KUALA LUMPUR: Moody’s Investors Service expects oil prices to be range-bound with Brent and West Texas Intermediate (WTI) crude oil registering between US$40 and US$60 a barrel until at least 2018.
It said yesterday Asian integrated and upstream companies should see their profits rise, on the back of the accelerated recovery of their upstream earnings.
“The improved oil price environment, as well as cost rationalisation, will provide an upside to earnings.
In addition, we expect that upstream acquisitions will increase, based on the announced divestment plans of global oil & gas majors in Asia,” said Moody’s assistant vice president and analyst Rachel Chua.
The outlook for the oil and gas sector was contained in its latest edition of the Asia Oil & Gas Quarterly, a publication that examines the major credit trends in the oil & gas industry across Asia.
The report said prices in the upper half of the oil price band of US$40 and US$60 would support increases in crude oil output, in particular, due to rising US shale oil production, where extraction costs have declined and the rig count has risen significantly.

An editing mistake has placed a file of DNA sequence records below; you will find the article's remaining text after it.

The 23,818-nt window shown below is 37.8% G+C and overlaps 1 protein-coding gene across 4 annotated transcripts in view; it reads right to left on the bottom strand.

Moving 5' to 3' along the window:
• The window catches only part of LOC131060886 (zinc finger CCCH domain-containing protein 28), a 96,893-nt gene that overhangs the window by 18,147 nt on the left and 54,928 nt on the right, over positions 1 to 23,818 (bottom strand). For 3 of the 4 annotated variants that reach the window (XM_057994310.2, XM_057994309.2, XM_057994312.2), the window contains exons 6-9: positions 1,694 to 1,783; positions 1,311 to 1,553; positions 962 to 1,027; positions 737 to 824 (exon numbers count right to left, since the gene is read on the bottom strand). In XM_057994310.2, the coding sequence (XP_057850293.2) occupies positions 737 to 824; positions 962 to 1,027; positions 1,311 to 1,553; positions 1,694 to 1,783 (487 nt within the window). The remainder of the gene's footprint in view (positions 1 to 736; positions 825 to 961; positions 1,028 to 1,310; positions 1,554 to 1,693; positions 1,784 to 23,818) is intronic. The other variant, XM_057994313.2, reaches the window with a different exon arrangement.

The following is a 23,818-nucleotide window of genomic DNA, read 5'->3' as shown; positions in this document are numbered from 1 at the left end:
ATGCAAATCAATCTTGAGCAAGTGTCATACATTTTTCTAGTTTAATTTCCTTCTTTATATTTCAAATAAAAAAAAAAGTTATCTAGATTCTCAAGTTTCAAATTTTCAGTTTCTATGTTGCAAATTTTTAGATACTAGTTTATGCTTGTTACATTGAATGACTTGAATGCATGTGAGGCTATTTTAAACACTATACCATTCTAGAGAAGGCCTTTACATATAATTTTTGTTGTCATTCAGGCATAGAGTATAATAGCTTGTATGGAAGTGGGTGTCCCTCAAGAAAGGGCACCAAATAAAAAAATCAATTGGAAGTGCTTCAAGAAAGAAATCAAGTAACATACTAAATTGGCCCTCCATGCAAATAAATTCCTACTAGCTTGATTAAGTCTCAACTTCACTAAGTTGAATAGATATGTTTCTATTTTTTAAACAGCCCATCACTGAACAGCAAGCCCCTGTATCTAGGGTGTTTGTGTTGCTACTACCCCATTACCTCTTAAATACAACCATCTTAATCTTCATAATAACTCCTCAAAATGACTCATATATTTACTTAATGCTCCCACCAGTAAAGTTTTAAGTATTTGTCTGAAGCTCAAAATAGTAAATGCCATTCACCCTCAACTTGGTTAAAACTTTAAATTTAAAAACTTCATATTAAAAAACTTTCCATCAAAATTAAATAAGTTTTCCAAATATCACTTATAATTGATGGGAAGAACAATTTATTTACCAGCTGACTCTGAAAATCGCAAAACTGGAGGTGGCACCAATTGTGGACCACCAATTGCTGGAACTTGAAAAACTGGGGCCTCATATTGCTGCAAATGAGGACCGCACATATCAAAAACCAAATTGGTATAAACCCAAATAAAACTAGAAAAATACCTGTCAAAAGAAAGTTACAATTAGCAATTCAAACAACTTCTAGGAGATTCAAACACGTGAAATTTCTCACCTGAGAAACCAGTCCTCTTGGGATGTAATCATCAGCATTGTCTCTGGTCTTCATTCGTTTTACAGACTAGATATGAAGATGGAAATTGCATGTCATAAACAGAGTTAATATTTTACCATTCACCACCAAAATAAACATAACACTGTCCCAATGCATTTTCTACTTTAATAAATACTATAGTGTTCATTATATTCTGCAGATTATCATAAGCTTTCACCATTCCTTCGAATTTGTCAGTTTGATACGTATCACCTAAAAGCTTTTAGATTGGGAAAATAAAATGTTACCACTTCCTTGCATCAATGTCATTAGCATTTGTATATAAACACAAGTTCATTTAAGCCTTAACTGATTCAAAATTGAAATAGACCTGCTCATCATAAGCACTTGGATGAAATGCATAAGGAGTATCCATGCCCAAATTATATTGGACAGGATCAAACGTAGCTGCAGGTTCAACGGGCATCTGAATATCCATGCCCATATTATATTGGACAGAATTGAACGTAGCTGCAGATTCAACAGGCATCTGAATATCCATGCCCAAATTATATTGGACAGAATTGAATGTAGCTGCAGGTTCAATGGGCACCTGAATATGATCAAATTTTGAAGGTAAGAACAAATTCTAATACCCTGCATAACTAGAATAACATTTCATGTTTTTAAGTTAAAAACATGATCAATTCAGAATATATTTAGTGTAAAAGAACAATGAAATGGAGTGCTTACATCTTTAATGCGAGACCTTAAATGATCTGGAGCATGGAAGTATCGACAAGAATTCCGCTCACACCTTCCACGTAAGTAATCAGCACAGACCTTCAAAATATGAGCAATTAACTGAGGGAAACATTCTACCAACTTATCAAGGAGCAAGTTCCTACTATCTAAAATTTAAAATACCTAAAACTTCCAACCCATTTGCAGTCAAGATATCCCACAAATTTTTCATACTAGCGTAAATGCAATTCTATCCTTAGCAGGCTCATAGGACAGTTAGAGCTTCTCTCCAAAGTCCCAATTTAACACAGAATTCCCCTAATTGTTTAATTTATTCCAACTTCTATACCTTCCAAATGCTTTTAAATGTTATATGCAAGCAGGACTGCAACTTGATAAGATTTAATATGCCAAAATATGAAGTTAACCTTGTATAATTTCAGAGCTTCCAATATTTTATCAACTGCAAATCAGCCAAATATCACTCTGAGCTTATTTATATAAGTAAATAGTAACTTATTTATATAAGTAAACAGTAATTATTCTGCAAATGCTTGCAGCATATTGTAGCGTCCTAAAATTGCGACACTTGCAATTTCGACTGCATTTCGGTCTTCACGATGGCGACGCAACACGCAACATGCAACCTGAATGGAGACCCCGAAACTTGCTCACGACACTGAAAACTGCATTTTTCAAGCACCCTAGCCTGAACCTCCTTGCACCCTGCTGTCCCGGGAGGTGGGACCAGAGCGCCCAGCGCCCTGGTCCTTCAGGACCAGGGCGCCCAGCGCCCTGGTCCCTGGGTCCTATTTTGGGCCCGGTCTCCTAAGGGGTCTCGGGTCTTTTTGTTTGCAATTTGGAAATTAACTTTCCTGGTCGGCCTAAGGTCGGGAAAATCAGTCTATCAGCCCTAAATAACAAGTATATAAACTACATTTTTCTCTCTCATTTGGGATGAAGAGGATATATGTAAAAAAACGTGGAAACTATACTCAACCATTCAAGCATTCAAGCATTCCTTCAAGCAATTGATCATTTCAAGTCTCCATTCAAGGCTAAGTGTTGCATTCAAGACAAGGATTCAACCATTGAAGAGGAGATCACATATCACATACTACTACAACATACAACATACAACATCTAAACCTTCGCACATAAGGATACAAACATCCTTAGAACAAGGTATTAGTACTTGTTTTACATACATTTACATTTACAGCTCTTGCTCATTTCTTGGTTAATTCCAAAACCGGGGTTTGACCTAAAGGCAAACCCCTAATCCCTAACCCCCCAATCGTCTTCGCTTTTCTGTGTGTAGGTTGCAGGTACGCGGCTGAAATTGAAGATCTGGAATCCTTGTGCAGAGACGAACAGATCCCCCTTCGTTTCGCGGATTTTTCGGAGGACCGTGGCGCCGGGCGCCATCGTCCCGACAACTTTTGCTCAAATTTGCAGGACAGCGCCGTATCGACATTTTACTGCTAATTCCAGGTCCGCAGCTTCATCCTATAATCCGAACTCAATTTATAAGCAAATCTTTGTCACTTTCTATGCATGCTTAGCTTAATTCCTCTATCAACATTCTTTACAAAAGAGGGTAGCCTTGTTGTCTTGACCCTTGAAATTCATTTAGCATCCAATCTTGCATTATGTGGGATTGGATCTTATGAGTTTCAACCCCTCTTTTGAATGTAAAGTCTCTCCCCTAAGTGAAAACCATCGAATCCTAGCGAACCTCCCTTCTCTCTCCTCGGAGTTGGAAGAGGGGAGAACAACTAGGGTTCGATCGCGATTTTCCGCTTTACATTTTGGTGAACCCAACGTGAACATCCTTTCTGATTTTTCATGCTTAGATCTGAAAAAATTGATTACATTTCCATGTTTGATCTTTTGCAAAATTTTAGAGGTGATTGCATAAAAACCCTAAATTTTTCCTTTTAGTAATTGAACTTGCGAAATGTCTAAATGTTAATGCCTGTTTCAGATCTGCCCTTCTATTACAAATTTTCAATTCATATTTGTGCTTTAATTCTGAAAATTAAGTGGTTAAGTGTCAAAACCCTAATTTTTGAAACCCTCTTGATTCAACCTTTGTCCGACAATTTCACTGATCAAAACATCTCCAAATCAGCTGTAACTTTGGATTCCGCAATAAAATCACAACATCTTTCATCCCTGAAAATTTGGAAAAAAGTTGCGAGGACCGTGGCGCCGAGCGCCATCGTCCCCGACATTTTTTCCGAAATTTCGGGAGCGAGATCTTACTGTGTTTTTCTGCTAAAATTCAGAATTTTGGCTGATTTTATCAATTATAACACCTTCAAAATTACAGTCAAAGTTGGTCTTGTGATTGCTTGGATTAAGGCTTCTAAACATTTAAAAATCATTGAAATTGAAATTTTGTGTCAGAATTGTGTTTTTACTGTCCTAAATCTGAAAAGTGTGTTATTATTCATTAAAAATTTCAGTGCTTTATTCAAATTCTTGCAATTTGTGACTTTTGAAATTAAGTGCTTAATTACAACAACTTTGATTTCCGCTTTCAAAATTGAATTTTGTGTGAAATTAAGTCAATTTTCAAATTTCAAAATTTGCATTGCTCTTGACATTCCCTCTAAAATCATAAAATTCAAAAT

Moody’s said the US onshore rig count had almost doubled from the trough level of 380 rigs in May 2016.
Meanwhile, abundant US supplies of natural gas produced from shale serve to limit US natural gas prices, even with anticipated increased demand from US production of liquefied natural gas and Gulf coast petrochemical plants.
The oil prices have firmed up and held steady since the Organisation of Petroleum Exporting Countries’ (Opec) November 2016 agreement to cut oil production. Opec has achieved roughly 90% compliance from its members, which agreed to cut 1.2 million barrels per day (bpd), while non-Opec members have complied with roughly 50% of their agreement to reduce production by 558,000 bpd.
“Yet even with these reductions in output, we believe prices will remain range-bound—and possibly volatile—amid significant global supplies, increases in US shale production and potential noncompliance with proposed production cuts, coupled with tepid demand growth,” it said.
Moody’s said as for the Singapore complex gross refinery margin, such margins will remain volatile in 2017, driven by continuing oversupply conditions in Asia, and the likely price volatility of the petroleum products’ feedstock.
“Specifically, Moody’s expects a healthy refining margin of US$5 to US$5.50 per barrel over the next two to 18 months. Such levels are in line with long-term average prices,” it said.
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